At sea, a vessel is subjected to waves. If the ship is towing a submerged body containing sensory equipment, then any ship motion at the surface can impart unwanted disturbances on the towed body via the tow line. To help compensate for these disturbances, a winch on-board the host vessel can be operated in response to the surface ship's motion by reeling in or reeling out the tow line. A corresponding method, however, is needed to determine how much cable the winch controller should pay in or out to effectively attenuate unwanted towed-body motion. This paper, therefore, proposes and explores four different approaches that, using various combinations of sensor measurements such as ship inertial measurement unit data and measured tow-line angle, can be used to try to establish appropriate winch control actions for motion compensation of marine towed bodies. Small-scale towed-body experiments using a spherical tow body as well as computer simulations are carried out to test the control approaches and, by analyzing the corresponding motion reduction achieved by each of these winch control strategies, the most effective method is identified.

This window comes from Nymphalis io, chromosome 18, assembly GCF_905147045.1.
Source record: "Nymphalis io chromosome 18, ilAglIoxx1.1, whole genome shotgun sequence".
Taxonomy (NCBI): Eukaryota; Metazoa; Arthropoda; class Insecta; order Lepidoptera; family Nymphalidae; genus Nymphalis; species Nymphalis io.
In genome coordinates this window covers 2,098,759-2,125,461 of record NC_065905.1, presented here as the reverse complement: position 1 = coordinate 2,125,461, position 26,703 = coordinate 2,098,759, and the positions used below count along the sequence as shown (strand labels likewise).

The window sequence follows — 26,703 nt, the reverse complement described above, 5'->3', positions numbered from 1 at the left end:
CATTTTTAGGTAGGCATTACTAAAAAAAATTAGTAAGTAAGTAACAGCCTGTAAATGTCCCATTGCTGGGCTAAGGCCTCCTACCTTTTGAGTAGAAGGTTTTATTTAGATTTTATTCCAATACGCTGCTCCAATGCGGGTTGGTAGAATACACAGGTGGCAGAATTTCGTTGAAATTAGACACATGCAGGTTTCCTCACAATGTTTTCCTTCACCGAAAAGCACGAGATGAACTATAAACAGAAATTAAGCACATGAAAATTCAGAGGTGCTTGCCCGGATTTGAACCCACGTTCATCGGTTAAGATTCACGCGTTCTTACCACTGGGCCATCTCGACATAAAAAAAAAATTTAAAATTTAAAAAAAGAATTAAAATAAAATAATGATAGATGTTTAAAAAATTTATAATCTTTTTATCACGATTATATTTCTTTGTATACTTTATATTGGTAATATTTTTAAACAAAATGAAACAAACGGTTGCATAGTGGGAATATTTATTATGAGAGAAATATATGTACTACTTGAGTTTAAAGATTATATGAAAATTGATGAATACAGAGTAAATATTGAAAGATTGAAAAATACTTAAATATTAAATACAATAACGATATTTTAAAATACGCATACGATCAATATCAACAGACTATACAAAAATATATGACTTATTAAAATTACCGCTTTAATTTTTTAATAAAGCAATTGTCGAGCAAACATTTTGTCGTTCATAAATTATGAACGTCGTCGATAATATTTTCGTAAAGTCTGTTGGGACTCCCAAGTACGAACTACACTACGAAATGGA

Additional Metadata
Keywords Control Systems, Motion Compensation, Multi-Body Dynamics, Multi-Domain Modelling, Towed Bodies, Winch Dynamics
Persistent URL dx.doi.org/10.1109/OCEANS.2016.7761290
Conference 2016 OCEANS MTS/IEEE Monterey, OCE 2016
Citation
Calnan, C. (Clark), Bauer, R.J. (Robert J.), & Irani, R. (2016). Controller design and motion compensation for marine towed bodies. In OCEANS 2016 MTS/IEEE Monterey, OCE 2016. doi:10.1109/OCEANS.2016.7761290